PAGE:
Two of Seven Citizens' Petitions Pass at Weston Town Meeting
Seven citizens' petitions were discussed during the first night of annual Town Meeting.
Weston’s annual Town Meeting began Monday, May 7, with quick approval of several budget and finance articles, while the main discussion centered on several citizens’ petitions last night. (See a complete list of the articles and votes from Monday night here.)
Bill Sandalls presented Article 11, to amend how standing votes at Town Meeting are counted. (Editor's Note: Clarification from Bill Sandalls: Article 11 allows standing counts to start with either the yea's or the nay's, whichever seems to be in the minority on the voice vote, then the apparent majority would be counted only to the extent necessary to determine the outcome of the vote.)
“This amendment provides for a streamlined way for standing votes to be counted,” Sandalls said.
Ultimately, the motion passed, after a standing count (the “Yes” votes were counted first) and result of 203 to 86.
Next up, Article 12, to require elected officials to follow Robert’s Rules of Order at Town Meeting, and any change made to those rules be made by warrant article, was discussed.
Presenter Isabella Jancourtz said doing so would allow all voters to be notified that there would be an article proposing changes to Town Meeting rules, and therefore not allow procedures to be altered by the moderator at the start of Town Meeting.
“I believe it will put an end to an ongoing argument about it and allow us to focus our attention on the substantive issues that face us,” Jancourtz said. “It will take us back to the traditional Democratic way of doing things.”
Town Counsel Lauren Goldberg noted that Moderator Wendy Spector’s proposed changes to the rules of order at the beginning of Town Meeting were accepted unanimously. She also noted that changing the rules in that way doesn’t make it binding for future Town Meetings, as a bylaw change would.
Resident Dave Harmon said he was against the motion, saying the moderator is allowed to exhibit leadership, and the moderator should exhibit leadership.
“It’s un-American and un-Weston,” he said, of the motion.
A vote was called, and the motion failed by majority vote.
Jancourtz also presented Article 13, requesting that informative agendas be posted online by all boards and committees at least four business days prior to a meeting, and that complete minutes be posted within two business days of the next meeting.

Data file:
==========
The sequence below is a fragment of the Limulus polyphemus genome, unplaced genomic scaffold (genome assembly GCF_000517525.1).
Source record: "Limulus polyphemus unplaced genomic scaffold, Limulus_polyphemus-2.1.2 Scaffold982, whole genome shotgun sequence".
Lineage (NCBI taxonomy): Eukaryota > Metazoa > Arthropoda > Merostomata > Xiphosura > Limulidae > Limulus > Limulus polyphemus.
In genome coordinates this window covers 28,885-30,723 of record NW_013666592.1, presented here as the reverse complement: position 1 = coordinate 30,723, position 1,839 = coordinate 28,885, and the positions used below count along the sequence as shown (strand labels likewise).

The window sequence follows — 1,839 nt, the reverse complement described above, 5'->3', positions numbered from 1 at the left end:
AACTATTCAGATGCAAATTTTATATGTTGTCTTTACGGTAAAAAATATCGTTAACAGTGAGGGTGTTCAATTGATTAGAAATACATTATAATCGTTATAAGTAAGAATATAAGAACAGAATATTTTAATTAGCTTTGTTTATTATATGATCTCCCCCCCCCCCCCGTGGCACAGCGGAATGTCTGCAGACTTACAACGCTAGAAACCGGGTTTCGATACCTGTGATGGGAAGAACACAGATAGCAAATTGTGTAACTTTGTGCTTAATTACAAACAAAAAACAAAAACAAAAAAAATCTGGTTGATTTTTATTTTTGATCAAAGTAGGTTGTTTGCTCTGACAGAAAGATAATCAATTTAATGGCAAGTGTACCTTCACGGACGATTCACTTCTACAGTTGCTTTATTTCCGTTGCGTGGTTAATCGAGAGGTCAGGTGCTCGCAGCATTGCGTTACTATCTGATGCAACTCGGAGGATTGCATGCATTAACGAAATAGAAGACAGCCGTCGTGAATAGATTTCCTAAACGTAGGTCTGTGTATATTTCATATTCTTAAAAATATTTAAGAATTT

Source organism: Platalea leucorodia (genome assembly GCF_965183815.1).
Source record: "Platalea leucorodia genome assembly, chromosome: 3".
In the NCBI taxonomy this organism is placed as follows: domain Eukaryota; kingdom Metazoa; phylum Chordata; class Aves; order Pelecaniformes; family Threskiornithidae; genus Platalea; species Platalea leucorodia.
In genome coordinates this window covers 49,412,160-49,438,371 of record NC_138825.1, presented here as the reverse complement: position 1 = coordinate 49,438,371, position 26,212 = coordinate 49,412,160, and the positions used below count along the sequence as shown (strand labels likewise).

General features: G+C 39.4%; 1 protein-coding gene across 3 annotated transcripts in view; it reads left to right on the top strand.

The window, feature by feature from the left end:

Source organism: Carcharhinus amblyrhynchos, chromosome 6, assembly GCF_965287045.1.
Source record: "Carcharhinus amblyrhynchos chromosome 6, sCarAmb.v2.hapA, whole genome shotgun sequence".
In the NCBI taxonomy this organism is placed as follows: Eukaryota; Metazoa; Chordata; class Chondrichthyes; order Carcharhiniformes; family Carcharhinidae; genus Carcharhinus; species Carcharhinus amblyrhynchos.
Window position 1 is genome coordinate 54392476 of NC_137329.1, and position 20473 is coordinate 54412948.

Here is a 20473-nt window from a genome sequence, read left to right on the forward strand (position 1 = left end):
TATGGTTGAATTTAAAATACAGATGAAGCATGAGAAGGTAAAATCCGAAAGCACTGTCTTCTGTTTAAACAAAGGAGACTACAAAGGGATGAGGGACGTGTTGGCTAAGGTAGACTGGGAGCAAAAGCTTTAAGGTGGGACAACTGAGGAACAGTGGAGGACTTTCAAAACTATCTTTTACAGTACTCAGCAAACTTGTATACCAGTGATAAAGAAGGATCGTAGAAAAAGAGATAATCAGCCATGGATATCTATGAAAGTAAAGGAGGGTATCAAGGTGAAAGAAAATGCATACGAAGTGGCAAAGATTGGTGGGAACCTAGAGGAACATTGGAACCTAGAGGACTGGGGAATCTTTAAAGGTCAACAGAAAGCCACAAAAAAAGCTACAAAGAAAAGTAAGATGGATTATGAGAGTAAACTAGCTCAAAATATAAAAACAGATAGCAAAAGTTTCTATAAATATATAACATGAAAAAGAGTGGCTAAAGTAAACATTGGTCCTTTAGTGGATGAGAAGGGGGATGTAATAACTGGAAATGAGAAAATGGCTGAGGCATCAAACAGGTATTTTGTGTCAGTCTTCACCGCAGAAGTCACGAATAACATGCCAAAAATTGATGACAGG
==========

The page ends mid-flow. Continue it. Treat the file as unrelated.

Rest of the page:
“It gives residents enough time to decide whether it’s important to attend,” she said. “Some boards have not posted minutes, others are incomplete.”
Selectman Douglas Gillespie said he agreed that getting minutes posted as quickly as possible was a good idea, however with only five business days in a week, posting agendas four business days before a meeting would not work.
John McCann, of the Council on Aging, said such a change would have a “chilling effect” on what boards and committees do.
Several other people voiced their opinions before ultimately the motion failed by majority vote.
William Crum presented Article 14, to impose term limits on selectmen so they could serve no more than three consecutive terms.
“It seems in Weston the buck doesn’t stop, it keeps going around and around,” he said. Crum noted that it wouldn’t be a limit for life, however.
Harmon spoke, saying suggesting the decision be left to the elections, while another resident suggested change could be found by running for office and getting elected.
The motion failed by majority vote.
Crum also presented Article 15, to raise the quorum from 40 to 160, noting that the quorum has not been changed since 1925.
Selectman Gillespie moved an amendment on Article 15, saying raising it to 160 is too much, too quickly. His amendment proposed raising the quorum to 80.
The vote on Gillespie’s amendment on raising the quorum to 80 instead of 160 passed, as did the subsequent vote on the changed article, by majority vote.
Crum and his wife, Susan Crum, also presented Article 16, to amend the dog bylaw. Their article proposed four different section changes to the bylaw, to limit fines on dog walkers to $25 a day, streamline the permitting process, allow certificates as proof of rabies vaccination, and require hearings before suspending a dog walker’s permit.
Selectman Michael Harrity said he thought the dog bylaw works reasonably well, and noted that most fines have not been given to dog walkers, but to dog owners.
Susan Crum, who served on the Weston Dog Committee, noted the bylaw creation was based on a model in Vancouver, British Columbia, which seemed ridiculous. Dog walkers understand dogs and have control of them, she said, and shouldn't be held to unreasonable expectation.
Jeri Cooper, who chaired the dog committee, said the trails are a much friendlier place, and the bylaw allows the Animal Control Officer to get to know the dog walkers.
Ultimately, the article failed by majority vote.
The final article taken under consideration was Article 17, on authorizing a study of Distributed Antenna System (DAS) options and amending leasing authority.
Presenter Lance Fortin said the DAS system is used successfully on Nantucket, and suggested the town consider use of it in Weston, instead of having what he called potentially health-harming towers in town.
Proponent Virginia Cora Ward was the most outspoken, saying the cell tower on the Cat Rock water tower was forced upon that neighborhood.
Gillespie said however that he believed the article would put Weston out of compliance with requirements resulting from cell tower litigation. He also noted that while health concerns are much debated, there is now no scientific evidence that the towers are harmful.
A vote was taken and the article failed.
Town Meeting resumes on Wednesday, May 9 at 7:30 p.m. at Weston High School.